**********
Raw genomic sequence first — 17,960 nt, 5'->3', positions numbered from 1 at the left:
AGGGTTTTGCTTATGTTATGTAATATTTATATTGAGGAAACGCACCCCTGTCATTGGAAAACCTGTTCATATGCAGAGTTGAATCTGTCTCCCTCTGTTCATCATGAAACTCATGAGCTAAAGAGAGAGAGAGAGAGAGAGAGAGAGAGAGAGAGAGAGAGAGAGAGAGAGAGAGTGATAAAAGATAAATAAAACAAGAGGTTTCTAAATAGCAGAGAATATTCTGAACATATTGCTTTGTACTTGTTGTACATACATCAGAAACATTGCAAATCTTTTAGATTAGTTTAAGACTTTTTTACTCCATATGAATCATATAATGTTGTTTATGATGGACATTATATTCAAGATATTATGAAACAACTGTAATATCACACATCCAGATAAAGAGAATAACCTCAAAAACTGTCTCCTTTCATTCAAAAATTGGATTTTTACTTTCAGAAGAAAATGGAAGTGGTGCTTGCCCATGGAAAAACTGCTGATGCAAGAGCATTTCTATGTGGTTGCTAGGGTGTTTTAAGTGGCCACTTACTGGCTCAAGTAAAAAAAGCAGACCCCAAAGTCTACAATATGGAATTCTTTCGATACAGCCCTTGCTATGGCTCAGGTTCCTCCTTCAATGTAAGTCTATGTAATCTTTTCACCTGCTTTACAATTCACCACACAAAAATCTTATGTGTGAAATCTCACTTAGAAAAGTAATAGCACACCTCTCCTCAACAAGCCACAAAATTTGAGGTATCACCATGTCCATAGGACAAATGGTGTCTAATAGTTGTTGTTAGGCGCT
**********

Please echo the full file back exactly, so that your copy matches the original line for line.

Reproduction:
Raw genomic sequence first — 17,960 nt, 5'->3', positions numbered from 1 at the left:
AGGGTTTTGCTTATGTTATGTAATATTTATATTGAGGAAACGCACCCCTGTCATTGGAAAACCTGTTCATATGCAGAGTTGAATCTGTCTCCCTCTGTTCATCATGAAACTCATGAGCTAAAGAGAGAGAGAGAGAGAGAGAGAGAGAGAGAGAGAGAGAGAGAGAGAGAGAGAGTGATAAAAGATAAATAAAACAAGAGGTTTCTAAATAGCAGAGAATATTCTGAACATATTGCTTTGTACTTGTTGTACATACATCAGAAACATTGCAAATCTTTTAGATTAGTTTAAGACTTTTTTACTCCATATGAATCATATAATGTTGTTTATGATGGACATTATATTCAAGATATTATGAAACAACTGTAATATCACACATCCAGATAAAGAGAATAACCTCAAAAACTGTCTCCTTTCATTCAAAAATTGGATTTTTACTTTCAGAAGAAAATGGAAGTGGTGCTTGCCCATGGAAAAACTGCTGATGCAAGAGCATTTCTATGTGGTTGCTAGGGTGTTTTAAGTGGCCACTTACTGGCTCAAGTAAAAAAAGCAGACCCCAAAGTCTACAATATGGAATTCTTTCGATACAGCCCTTGCTATGGCTCAGGTTCCTCCTTCAATGTAAGTCTATGTAATCTTTTCACCTGCTTTACAATTCACCACACAAAAATCTTATGTGTGAAATCTCACTTAGAAAAGTAATAGCACACCTCTCCTCAACAAGCCACAAAATTTGAGGTATCACCATGTCCATAGGACAAATGGTGTCTAATAGTTGTTGTTAGGCGCT